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Re: ladybug survey

Here are some links to articles and info about these Asian biting ladybugs.

(Department of Wisconsin Natural Resources info search on these Asian biting


http://www.ladybugcare.com/ladybug-explosion.html   (the scoop)


http://exn.ca/ (scroll down, there is a video)

http://my.net-link.net/~prostock/NOV2001.html  Interesting story about a
group of people on a treasure hunt being attacked by the BLB (biting

http://www.dailyillini.com/oct01/oct31/news/stories/scout.shtmlb   Scout's
Some of Scout's friends have told Scout tall tales about terrible, biting
ladybugs. Scout thought they were crazy because Scout had always heard that
a ladybug was good luck. But Scout discovered your luck's run out if you
encounter a multi-colored Asian lady beetle.
Phil Nixon, University extension specialist in entomology, said these biting
bugs were imported from Asia in the last 20 years. American researchers
brought them to the United States to control aphids on pecan trees.
Unfortunately, the American scientists' visas didn't last long enough to let
them study how the insects behaved during the winter.
In the cold months in Asia, the lady beetles seek shelter in cliff faces.
Now in the United States, they find shelter in homes by the tens of
thousands. "They're disturbing," Nixon said. "They'll fly up and land on you
and bite you."

----- Original Message -----
From: "Kathy Kempf" <wont_read101@hotmail.com>
To: "Multiple recipients of list AROID-L" <aroid-l@mobot.org>
Sent: Wednesday, May 01, 2002 6:32 PM
Subject: ladybug survey

> Thanks to everyone who wrote.  It is amazing how many places they have
> introduced into this country -- right now it seems they are all over the
> eastern coast, and going out towards the Mississippi.  I am not sure who
> released them, state or federal government, or both, or neither?  I got a
> kick out of the insurance suggestion.  My own suggestion is that the drug
> companies did: create a new illness, then sell an enormous amount of
> medicine for the cure.
> I appreciate the information about the "bite".  Being an insect-phobe, I
> have never actually studied the mouthparts (or any other part) of any kind
> of bug, but they all seem to know me and take special delight in
> me.  I got the same information about butterflies, that the reason they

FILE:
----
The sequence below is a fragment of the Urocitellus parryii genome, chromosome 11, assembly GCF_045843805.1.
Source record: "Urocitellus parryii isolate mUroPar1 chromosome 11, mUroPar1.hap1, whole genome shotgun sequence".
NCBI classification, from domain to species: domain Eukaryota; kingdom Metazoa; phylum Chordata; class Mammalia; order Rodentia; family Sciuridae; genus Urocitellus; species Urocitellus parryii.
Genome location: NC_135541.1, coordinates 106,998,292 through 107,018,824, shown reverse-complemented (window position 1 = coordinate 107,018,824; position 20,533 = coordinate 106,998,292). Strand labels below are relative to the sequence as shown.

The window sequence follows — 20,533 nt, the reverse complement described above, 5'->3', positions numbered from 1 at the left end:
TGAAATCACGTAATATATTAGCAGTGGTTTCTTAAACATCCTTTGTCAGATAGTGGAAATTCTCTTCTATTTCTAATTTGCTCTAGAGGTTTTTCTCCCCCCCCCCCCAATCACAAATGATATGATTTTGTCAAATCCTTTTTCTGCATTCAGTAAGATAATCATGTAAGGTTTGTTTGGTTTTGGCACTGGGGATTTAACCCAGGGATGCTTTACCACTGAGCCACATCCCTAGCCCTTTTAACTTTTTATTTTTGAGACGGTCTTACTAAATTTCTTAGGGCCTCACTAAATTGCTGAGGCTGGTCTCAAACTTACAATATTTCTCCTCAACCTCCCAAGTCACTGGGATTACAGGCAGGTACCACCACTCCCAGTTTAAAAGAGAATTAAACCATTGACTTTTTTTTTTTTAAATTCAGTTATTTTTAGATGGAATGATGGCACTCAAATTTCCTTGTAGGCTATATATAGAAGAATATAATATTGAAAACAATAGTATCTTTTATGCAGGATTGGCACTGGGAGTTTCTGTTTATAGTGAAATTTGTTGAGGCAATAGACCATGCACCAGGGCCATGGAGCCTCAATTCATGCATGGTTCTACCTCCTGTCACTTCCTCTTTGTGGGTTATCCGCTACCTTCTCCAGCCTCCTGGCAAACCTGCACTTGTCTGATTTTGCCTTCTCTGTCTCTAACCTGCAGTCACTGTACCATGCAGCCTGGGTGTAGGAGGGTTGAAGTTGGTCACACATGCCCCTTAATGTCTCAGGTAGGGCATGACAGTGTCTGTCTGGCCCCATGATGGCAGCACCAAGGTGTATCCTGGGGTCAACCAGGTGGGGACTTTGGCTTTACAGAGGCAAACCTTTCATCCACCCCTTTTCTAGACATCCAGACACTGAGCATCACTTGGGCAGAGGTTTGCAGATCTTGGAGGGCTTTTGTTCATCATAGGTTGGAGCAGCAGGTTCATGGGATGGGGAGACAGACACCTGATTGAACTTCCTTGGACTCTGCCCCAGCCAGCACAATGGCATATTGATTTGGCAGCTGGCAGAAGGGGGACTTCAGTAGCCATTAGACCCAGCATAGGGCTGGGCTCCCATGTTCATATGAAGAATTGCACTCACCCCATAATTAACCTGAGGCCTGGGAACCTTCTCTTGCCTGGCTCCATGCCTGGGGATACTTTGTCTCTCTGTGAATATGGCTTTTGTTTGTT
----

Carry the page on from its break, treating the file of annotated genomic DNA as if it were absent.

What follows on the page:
> attracted to people's heads is to seek moisture.  That might explain why
> hordes of them attack me (don't laugh) all summer.  My head must sweat a
> lot.  But the ladybugs don't seem to be attracted to heads.  They more
> typically land on limbs (arms or legs), immediately crawl under the
> clothing, and BITE (or HOOK).  And yes, it is quite painful.  It is about
> like a horsefly (not housefly) bite.  They only seem to do this when they
> are swarming, preparing to hibernate.  Maybe some of us give off ladybug
> pherhomones?
> A little more about the ladybugs: they (reportedly) don't eat in the fall
> winter when hibernation season occurs.  The ones inside my house don't,
> anyone else in this survey, anyway; if yours are feeding, they are
> natives.  I thought that would be a great way to help control an aphid
> infestation in my greenhouse area a couple of winters ago; no such luck.
> There is a photo available at the web site I mentioned of a man looking at
> his living room wall that has several thousand MALB on it.  Check it out.
> FYI: 2 years ago, our upstairs hallway walls and floor were so covered in
> the things, you couldn't see the walls, and they crunched when walking.  I
> didn't stop to take a picture; I just vacuumed them out as soon as I
> Susan, it sounds as though you are as fed up as I was.  I tightly taped
> all the windows, caulked, did everything I could to seal the house, and
> relatively few got inside.  It took me several days, but I think it was
> worth it.  Other people tried other methods. Very few seemed to be very
> effective.  I am not willing to use severe chemical insecticides in or on
> our house for the 3 months they swarm here, so that is out.
> Whoever would like some, just give me your address and I will send
> (literally).  Do you care if they are dead or alive? Are there any regs
> about sending bugs overseas?  I don't think I want to send them to you in
> England, Geoffrey, but I got a lot of useful information from you.  I
> appreciate it.  I have forwarded it to the head researcher at the local
> project.  Can I give him your name if he requests?
> And don't forget: exactly who not only "recommended" but paid farmers to
> plant kudzu: US government!  Our tax dollars at work.
> Kathy
> _________________________________________________________________
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